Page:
At night, the dead
By Lisa Ciccarello
Blood Pudding Press
Link to purchase
“You lock the door. You lock the window. You dream of the dead.”
Most of us fear the dead. We fear their reach from beyond, their spectral presence in the dark, looming over us while we sleep, the awful things they might do. After reading Lisa Ciccarello’s prize winning chapbook, At night, the dead, published by Blood Pudding Press, it becomes clear that, though the dead are most certainly here, they are not here to do us harm. Rather, they love us, “the dead whose love is just a little series of letters.” They would like to be remembered, and maybe to have a voice.
“We are supposed to house the dead in our mouths, but we let them stay in our throats when we sing.”The dead, it seems, seek a voice. In the dual role of poet and medium, Ciccarello chooses not only to house the dead in her mouth, but to sing:
“I am the dead I am the deadThe mouth is the entryway, the tunnel through which the dead find their voice. Ciccarello’s haunting lyrics–surreal, pensive, often mysterious– linger in our psyche, long after they have provided the release the dead are seeking.
I am the dead. The song I know.”
Just as mortals, having seen a ghost, will question their own vision, so readers of At night, the dead may question what is real and what is Ciccarello’s fantastic imagination. “The dead put their fingers in your mouth,” the narrator asserts. Despite the next line, “You are dreaming,” you will soon question whether you, the reader, are awake or asleep, whether there are fingers in your mouth or not. Ciccarello’s stream of consciousness prose poems lull you into a sort of waking sleep-walk. In time, we (readers) take on a spectral form, hovering over each poem, studying it as the dead study the living when “you are asleep & inside the dream the dead rise up & their bodies are gone but their love has a form & they come to love you but it isn’t a dream…”
Like the dead, we become ghosts, floating through each piece, accepting it’s improbability for ethereal truth.
“I want to keep telling you about the dead,” the narrator says. “They write the same word over and over again.” Ciccarello does not write the same word over and over again, though there is a ghostly echo to the repeating clues she gives us in each of these sixteen poems.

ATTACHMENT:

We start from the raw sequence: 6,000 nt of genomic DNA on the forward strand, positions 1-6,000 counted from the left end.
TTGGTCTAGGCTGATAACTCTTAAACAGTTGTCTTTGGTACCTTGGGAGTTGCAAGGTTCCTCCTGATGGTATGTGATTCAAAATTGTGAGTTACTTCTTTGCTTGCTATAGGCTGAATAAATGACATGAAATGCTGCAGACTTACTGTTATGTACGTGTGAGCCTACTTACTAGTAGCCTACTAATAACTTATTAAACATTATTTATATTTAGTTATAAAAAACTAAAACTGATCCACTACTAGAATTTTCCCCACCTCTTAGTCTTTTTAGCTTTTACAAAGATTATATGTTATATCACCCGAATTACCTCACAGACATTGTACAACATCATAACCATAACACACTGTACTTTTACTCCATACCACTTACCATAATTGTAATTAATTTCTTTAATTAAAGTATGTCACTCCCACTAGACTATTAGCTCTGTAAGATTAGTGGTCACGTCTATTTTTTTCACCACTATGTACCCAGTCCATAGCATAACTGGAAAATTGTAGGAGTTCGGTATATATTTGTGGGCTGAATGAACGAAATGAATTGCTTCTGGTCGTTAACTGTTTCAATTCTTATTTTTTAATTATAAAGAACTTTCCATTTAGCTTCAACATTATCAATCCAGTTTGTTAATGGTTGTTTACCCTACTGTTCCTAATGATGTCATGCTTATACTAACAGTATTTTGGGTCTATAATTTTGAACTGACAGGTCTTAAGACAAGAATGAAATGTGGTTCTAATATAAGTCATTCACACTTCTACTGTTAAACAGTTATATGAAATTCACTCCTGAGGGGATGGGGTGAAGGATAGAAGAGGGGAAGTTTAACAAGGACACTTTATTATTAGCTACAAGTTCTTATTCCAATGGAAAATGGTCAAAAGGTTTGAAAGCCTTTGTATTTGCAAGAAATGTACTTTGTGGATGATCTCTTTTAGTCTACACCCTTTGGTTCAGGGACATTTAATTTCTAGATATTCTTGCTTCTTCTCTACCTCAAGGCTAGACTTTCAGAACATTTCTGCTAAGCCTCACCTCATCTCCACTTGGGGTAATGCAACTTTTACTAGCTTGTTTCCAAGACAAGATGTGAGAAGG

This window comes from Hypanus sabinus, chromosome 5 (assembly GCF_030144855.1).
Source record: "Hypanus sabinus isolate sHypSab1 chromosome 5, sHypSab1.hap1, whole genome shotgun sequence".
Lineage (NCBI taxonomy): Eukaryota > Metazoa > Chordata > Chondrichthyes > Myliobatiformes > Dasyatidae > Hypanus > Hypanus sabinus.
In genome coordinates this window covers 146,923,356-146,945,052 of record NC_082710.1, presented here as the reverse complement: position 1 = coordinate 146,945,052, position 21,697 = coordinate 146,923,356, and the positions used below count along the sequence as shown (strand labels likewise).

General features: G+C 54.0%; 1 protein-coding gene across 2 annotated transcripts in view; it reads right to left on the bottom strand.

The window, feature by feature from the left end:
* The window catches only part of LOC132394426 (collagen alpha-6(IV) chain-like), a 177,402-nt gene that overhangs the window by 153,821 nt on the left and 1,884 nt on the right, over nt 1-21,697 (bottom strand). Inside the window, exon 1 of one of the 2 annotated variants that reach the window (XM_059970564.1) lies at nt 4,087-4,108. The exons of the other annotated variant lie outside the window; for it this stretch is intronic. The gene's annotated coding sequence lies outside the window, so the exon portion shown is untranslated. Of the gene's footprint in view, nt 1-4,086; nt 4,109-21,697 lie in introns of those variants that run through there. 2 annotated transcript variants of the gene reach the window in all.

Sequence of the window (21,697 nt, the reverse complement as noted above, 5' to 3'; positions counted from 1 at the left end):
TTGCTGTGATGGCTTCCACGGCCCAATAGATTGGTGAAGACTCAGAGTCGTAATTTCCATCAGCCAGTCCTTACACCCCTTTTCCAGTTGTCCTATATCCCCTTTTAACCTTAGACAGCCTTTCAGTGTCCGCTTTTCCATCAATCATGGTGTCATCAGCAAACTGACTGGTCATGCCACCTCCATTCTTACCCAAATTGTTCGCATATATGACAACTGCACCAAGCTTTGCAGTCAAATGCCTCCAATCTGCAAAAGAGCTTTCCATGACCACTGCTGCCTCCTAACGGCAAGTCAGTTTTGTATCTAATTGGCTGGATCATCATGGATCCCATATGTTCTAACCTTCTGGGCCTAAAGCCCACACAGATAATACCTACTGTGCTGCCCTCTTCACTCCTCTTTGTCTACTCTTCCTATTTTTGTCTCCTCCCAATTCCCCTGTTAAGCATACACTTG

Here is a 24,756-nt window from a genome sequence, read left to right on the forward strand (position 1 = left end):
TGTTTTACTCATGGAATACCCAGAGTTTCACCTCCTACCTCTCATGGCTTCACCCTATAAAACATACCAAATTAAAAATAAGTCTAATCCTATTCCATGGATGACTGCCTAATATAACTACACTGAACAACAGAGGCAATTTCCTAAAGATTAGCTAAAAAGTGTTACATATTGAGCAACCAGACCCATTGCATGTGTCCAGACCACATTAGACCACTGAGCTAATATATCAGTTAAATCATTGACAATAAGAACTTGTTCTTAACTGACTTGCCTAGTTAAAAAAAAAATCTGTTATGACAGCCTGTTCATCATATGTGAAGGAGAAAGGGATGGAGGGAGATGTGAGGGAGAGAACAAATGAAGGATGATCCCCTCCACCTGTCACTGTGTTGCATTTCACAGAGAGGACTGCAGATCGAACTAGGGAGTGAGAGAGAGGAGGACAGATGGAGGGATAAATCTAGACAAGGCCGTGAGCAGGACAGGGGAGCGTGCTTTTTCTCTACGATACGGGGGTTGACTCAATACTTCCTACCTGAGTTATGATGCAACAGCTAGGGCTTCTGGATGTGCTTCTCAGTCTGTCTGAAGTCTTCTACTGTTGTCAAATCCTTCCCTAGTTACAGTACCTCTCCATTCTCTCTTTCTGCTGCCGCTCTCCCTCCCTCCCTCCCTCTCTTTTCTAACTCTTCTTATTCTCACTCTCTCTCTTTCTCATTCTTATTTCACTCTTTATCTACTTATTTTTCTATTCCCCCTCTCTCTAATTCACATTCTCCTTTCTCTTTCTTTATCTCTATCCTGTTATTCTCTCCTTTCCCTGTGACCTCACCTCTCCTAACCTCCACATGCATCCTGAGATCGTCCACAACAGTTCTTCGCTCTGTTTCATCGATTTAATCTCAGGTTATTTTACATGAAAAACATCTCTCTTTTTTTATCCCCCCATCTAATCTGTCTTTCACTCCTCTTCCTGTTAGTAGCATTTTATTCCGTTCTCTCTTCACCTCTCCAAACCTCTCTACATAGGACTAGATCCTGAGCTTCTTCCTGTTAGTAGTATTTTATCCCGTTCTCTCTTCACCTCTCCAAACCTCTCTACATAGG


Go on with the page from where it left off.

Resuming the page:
Indeed, taken as a whole, the collection is a tightly woven tapestry of encounters with the dead, stitched together by recurring threads: salt on widow sills, luminous coins, burned paper, house and home. Comprised mostly of prose poems, each piece links almost imperceptibly to the next, most often through these cleverly repeated images.
Coupled with Ciccarello’s skill at crafting poems that read like small prayers or incantations, such repetition serves not to keep the dead at bay, but to welcome them, honor and invite them into “the house they remember” and give them “Everything they ever wanted: the window view, soap that floats, someone pressing down hard. Lips made out of paper. A smile that shines (just a flame at his mouth & so what).”
“We want to remember what was so close to our faces,” the narrator tells us. Too, “the dead/ remember;/ yea & it is not enough.” As Ciccarello’s haunting narrative continues in its melodic refrain, such surreal reasoning begins to make sense. “Our home is full of beautiful boy & come on girl.” The dead “have a home in the ground, but they forget.” Is it possible the dead are us? You and I, questing readers?
Without doubt, the dead are a metaphor for something. Just what is elusive, so we must continue to read and look for clues. In providing such mysterious little gems, Ciccarello—poet, medium, mouth-piece for the dead–does not disappoint. The sheer lyricism of her language can make a clue out of a seemingly irrelevant detail. Take for instance, this gorgeous morsel of truth: “Here is how I control my heart: I string each thought sparkling behind the next. In the patient necklace each will be touched.”
Overall, At night, the dead is a haunting collection, though not in the traditional sense of ghosts and fear. Instead, it is a series of surreal linked vignettes, brief but memorable encounters with the elusive dead (who may or may not be you and I), ferrying a message that may or may not come clear as the final poem exhales its last syllable.
Do not be surprised, when, after you have finished that last poem, you find yourself going about your own days and nights trying to discover your own dead and what they are asking for. Do not be afraid “when the salt is gone the dead touch your mouth.”
Jill Crammond Wickham is a poet and artist in Upstate New York. Her work has appeared or is forthcoming in Crab Creek Review, Weave, Naugatuck River Review, Boxcar Poetry Review, Blue Fifth (broadside), and others. A senior contributor/ columnist for the online poetry community Read Write Poem, she also serves as an editor of the journal Ouroboros. Visit her blog.